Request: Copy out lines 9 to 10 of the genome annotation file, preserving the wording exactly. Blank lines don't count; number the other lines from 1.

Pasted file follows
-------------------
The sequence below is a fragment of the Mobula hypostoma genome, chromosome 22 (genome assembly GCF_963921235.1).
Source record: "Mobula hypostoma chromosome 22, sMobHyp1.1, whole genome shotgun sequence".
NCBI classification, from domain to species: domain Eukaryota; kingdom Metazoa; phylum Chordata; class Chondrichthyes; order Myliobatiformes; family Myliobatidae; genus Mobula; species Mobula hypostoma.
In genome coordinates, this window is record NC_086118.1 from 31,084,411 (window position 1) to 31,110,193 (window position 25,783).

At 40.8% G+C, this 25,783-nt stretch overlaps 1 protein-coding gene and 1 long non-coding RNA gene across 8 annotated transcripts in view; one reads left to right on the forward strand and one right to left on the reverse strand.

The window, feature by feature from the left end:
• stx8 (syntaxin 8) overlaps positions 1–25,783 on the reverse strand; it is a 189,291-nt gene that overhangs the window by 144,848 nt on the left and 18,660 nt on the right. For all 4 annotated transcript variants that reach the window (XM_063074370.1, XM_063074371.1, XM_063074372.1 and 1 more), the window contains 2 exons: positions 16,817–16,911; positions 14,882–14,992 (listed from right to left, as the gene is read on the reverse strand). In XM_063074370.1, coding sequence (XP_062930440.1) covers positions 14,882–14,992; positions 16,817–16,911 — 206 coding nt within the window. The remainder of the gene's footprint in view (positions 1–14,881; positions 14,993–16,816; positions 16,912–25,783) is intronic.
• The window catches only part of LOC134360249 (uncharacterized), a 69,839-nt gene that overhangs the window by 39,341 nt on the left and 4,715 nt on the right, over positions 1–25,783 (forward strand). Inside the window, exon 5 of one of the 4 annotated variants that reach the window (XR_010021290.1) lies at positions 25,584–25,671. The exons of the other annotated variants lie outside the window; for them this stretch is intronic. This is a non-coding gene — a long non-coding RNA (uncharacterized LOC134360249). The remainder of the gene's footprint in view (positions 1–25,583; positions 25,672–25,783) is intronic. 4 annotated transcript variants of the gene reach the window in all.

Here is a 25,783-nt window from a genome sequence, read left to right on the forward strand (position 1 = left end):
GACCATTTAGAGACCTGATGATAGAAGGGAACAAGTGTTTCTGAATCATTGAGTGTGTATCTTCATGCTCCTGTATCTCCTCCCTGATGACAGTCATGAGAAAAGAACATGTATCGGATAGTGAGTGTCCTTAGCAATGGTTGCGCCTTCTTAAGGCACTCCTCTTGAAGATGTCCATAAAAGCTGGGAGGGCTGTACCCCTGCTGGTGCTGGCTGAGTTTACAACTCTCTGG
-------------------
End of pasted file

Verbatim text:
Here is a 25,783-nt window from a genome sequence, read left to right on the forward strand (position 1 = left end):
GACCATTTAGAGACCTGATGATAGAAGGGAACAAGTGTTTCTGAATCATTGAGTGTGTATCTTCATGCTCCTGTATCTCCTCCCTGATGACAGTCATGAGAAAAGAACATGTATCGGATAGTGAGTGTCCTTAGCAATGGTTGCGCCTTCTTAAGGCACTCCTCTTGAAGATGTCCATAAAAGCTGGGAGGGCTGTACCCCTGCTGGTGCTGGCTGAGTTTACAACTCTCTGG